The Federal Reserve is exploring the possibility of unloading its $1.25 trillion in mortgage back securities (MBS), which it has purchased as part of its quantitative easing program. It acquired $1 trillion of these assets after 2014, making it the largest buyer of MBS. Multiple officials from the bank have discussed beginning to reduce its bond holdings including MBS in order to tighten U.S. monetary policy, which may become necessary in the event of increased inflation.
This sell off would have consequences for the market as mortgage rates could rise. Rates have already begun to climb as the Fed has increased interest rates, reaching 4.32 percent last semester for 30-year mortgages; however, moves to sell MBS have the potential to accelerate this trend. Morgan Stanley estimates that the Fed selling $325 billion of its MBS holdings may be equivalent to two quarter-point interest rate increases. This would be on top of the rate increases expected to come in 2017.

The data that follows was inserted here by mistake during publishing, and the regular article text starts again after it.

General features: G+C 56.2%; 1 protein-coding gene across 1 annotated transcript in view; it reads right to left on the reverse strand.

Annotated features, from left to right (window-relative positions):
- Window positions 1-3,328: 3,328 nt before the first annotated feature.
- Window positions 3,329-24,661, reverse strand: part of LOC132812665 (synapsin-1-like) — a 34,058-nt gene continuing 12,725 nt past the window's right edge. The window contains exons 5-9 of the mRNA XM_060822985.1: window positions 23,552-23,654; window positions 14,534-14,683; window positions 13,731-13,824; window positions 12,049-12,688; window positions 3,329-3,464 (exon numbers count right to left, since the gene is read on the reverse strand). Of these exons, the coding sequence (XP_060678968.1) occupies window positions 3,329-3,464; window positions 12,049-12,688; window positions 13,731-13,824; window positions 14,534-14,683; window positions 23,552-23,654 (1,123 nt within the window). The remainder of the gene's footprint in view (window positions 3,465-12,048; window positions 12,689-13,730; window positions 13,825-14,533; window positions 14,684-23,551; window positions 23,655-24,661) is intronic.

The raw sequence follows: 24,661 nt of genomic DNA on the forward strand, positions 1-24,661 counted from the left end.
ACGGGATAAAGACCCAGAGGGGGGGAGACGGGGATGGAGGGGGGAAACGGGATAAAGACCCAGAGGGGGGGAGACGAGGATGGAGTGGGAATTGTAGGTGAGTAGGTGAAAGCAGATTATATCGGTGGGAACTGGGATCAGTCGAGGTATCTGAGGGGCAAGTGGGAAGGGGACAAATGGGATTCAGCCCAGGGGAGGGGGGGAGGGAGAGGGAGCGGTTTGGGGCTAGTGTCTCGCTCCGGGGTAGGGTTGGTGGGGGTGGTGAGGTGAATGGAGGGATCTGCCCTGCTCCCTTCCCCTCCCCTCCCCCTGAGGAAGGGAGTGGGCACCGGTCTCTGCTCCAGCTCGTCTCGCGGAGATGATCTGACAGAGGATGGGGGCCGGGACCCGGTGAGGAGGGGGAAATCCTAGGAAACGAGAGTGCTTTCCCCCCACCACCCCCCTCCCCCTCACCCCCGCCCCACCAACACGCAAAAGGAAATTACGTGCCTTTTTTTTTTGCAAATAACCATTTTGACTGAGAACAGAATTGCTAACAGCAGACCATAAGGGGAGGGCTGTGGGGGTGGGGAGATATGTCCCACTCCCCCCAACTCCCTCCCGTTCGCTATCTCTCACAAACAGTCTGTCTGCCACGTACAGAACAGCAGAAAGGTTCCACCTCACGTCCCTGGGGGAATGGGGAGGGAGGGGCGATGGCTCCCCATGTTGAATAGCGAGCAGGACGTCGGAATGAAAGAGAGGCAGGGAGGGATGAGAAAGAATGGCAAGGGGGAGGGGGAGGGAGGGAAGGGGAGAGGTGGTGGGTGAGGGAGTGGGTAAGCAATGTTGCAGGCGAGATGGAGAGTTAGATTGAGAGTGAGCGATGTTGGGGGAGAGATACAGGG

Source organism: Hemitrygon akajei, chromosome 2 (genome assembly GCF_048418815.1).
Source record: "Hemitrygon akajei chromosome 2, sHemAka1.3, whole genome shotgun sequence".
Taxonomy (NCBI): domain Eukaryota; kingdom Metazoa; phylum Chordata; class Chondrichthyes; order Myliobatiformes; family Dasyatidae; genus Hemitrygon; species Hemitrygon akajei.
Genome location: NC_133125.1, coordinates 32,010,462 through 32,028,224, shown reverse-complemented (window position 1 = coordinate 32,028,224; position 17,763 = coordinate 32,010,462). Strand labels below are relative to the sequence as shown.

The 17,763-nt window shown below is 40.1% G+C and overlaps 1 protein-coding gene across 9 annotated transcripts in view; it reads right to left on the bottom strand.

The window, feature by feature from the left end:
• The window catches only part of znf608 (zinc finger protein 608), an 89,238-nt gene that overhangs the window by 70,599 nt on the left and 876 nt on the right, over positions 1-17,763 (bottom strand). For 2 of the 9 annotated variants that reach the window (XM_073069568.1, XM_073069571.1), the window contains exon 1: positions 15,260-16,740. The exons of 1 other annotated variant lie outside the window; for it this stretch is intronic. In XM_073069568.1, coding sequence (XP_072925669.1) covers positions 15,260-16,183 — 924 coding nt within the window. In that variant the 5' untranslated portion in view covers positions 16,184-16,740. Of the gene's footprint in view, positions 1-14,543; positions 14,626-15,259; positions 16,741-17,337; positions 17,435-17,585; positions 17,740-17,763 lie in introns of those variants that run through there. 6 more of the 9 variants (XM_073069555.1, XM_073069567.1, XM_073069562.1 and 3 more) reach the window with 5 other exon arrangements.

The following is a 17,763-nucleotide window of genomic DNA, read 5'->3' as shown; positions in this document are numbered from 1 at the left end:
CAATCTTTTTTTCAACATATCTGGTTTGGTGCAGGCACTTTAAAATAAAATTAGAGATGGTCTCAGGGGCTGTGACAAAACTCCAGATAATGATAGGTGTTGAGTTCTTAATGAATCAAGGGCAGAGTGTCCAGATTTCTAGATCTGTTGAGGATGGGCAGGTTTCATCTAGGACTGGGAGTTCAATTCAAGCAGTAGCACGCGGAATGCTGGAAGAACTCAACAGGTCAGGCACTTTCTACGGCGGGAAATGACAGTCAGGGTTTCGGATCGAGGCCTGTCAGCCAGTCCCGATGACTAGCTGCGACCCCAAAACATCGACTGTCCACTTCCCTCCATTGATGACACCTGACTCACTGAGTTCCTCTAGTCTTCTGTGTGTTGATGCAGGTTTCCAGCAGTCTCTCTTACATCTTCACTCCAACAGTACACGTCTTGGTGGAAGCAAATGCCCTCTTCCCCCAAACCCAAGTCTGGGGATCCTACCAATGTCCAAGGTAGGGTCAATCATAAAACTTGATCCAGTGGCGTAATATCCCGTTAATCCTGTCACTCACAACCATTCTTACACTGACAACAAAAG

As mortgage rates rise, houses may become less affordable and sales could decrease. According to the National Association of Realtors, December home sales declined more than forecasted despite an otherwise strong 2016. When the Fed does decide to begin tapering, the housing market will certainly be affected.